At this time 419 years ago, there is reason to think that William Shakespeare was at home with his family in Stratford-upon-Avon. It seems he had been on tour in Kent at the time, but there is no reason to think that he may not have returned home when hearing that his son was sick.
That was an occurrence that wasn´t that common, the playwright spent most of his time in London where he had his theatre, or on the road, travelling with his company, The Lord Chamberlain´s Men, but on this day, a young boy was brought to his final resting place; Hamnet Shakespeare, the 11 year old son of William and his wife Anne Hathaway.
He was not the only child in the family, he had an older sister, Susannah, born only six months after the marriage between William and the older Anne, but he also had a twin sister, Judith, both of the most likely named after Shakespeare´s friend and neighbour Hamnet Sandler and his wife Judith. Some scholars have suggested that the play Hamlet had lent his name from the son who passed far too early.
It has been pointed out that while for example Ben Johnson wrote heartfelt about the loss of his own son, Shakespeare himself did never really openly introduce the character of his lost child in any of his plays, and it has been suggested that since Shakespeare in reality “abandoned” his family when the twins still were just infants to pursue his career as an actor and playwright in London, only to visit on occasion, his grief may have just been brief, not least since a one out three of children at the time died before the age of 10. The explanation should have been that parents could not really “afford” to invest too much emotion into a child they may never see grown up anyway
But we all grieve differently and in an article from 2004 Stephen Greenblatt points out that while Shakespeare during the four years that followed Hamnet´s death, wrote some of the most light-hearted plays of his production, such as The Merry Wives of Windsor, Much Ado About Nothing and As You Like it, he also just the year after Hamnet´s death introduces a grief stricken mother in his play King John which includes a line that could break the heart of anyone with children in their lives; “Grief fills the room up of my absent child”.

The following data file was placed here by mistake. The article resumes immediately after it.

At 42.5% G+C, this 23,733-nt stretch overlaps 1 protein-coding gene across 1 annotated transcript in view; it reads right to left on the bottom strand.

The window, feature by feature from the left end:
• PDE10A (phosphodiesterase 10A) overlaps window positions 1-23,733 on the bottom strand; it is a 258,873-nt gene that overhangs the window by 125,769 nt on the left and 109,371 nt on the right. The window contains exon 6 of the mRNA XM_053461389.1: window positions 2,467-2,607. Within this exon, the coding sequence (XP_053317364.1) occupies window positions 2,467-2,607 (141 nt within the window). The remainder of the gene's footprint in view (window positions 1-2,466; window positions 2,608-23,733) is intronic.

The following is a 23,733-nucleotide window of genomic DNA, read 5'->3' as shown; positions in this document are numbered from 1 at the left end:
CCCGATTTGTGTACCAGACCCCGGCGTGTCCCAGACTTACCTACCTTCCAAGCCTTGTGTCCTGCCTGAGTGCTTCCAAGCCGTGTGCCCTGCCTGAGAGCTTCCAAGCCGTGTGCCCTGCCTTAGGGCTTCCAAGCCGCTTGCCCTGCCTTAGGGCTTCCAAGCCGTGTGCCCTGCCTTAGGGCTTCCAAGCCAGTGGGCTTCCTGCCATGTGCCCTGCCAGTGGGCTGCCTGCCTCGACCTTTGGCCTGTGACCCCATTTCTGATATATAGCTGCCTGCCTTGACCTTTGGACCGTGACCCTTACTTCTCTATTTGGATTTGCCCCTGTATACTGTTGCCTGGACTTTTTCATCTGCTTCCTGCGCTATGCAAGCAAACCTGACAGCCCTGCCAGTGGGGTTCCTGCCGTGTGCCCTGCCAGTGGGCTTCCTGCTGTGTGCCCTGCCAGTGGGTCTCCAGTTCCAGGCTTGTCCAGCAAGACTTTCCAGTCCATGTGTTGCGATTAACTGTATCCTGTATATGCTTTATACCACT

One can of course argue that Shakespeare had hardly seen the boy since he was an infant, but as we are collectively so willing to state how little we know of Shakespeare the man, we of course know nothing of his feelings faced with the fact that he was no longer the father of a son.
Greenblatt also suggest that the grief of Ophelia´s brother in Hamlet, the play with the name so closely resembling that of the lost son, is Shakespear´s grief, that when Laertes lament the lack of ceremony at her grave, it is the Bard himself that laments the same at his son´s grave?
Only a few years after Hamnet´s death his grandfather, John Shakespeare, died, a man who is said to have had Catholics leanings in a world that had over the last decades turned more and more protestant, and one suggestion is that the play is his eulogy over both his son and his father
The death of Hamnet and making of Hamlet – Stephen Greenblatt, The New York Review of Books
Shakespeare´s Last Will and Testament
William Shakespeare: A Compact Documentary Life – Samuel Schoenbaum